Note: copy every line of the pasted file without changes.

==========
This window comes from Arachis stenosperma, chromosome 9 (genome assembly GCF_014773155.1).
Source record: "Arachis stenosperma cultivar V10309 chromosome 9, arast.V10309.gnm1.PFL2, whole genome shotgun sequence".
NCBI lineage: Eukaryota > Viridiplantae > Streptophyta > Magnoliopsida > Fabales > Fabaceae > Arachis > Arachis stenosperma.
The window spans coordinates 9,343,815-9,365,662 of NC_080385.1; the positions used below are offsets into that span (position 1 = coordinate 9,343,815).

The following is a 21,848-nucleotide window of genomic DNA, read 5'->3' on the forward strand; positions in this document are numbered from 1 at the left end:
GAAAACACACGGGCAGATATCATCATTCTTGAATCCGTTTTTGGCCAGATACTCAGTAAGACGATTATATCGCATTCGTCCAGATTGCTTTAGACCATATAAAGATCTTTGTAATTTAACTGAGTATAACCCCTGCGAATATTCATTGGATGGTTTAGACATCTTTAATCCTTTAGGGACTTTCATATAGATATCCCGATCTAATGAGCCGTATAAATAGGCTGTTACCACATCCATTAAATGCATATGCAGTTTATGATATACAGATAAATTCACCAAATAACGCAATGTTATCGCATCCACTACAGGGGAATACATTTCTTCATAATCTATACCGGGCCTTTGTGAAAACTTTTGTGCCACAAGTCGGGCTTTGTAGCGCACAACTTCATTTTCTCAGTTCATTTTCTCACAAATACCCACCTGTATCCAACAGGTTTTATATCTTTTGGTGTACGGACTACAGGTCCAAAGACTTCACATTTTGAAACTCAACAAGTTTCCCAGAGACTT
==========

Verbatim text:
This window comes from Arachis stenosperma, chromosome 9 (genome assembly GCF_014773155.1).
Source record: "Arachis stenosperma cultivar V10309 chromosome 9, arast.V10309.gnm1.PFL2, whole genome shotgun sequence".
NCBI lineage: Eukaryota > Viridiplantae > Streptophyta > Magnoliopsida > Fabales > Fabaceae > Arachis > Arachis stenosperma.
The window spans coordinates 9,343,815-9,365,662 of NC_080385.1; the positions used below are offsets into that span (position 1 = coordinate 9,343,815).

The following is a 21,848-nucleotide window of genomic DNA, read 5'->3' on the forward strand; positions in this document are numbered from 1 at the left end:
GAAAACACACGGGCAGATATCATCATTCTTGAATCCGTTTTTGGCCAGATACTCAGTAAGACGATTATATCGCATTCGTCCAGATTGCTTTAGACCATATAAAGATCTTTGTAATTTAACTGAGTATAACCCCTGCGAATATTCATTGGATGGTTTAGACATCTTTAATCCTTTAGGGACTTTCATATAGATATCCCGATCTAATGAGCCGTATAAATAGGCTGTTACCACATCCATTAAATGCATATGCAGTTTATGATATACAGATAAATTCACCAAATAACGCAATGTTATCGCATCCACTACAGGGGAATACATTTCTTCATAATCTATACCGGGCCTTTGTGAAAACTTTTGTGCCACAAGTCGGGCTTTGTAGCGCACAACTTCATTTTCTCAGTTCATTTTCTCACAAATACCCACCTGTATCCAACAGGTTTTATATCTTTTGGTGTACGGACTACAGGTCCAAAGACTTCACATTTTGAAACTCAACAAGTTTCCCAGAGACTT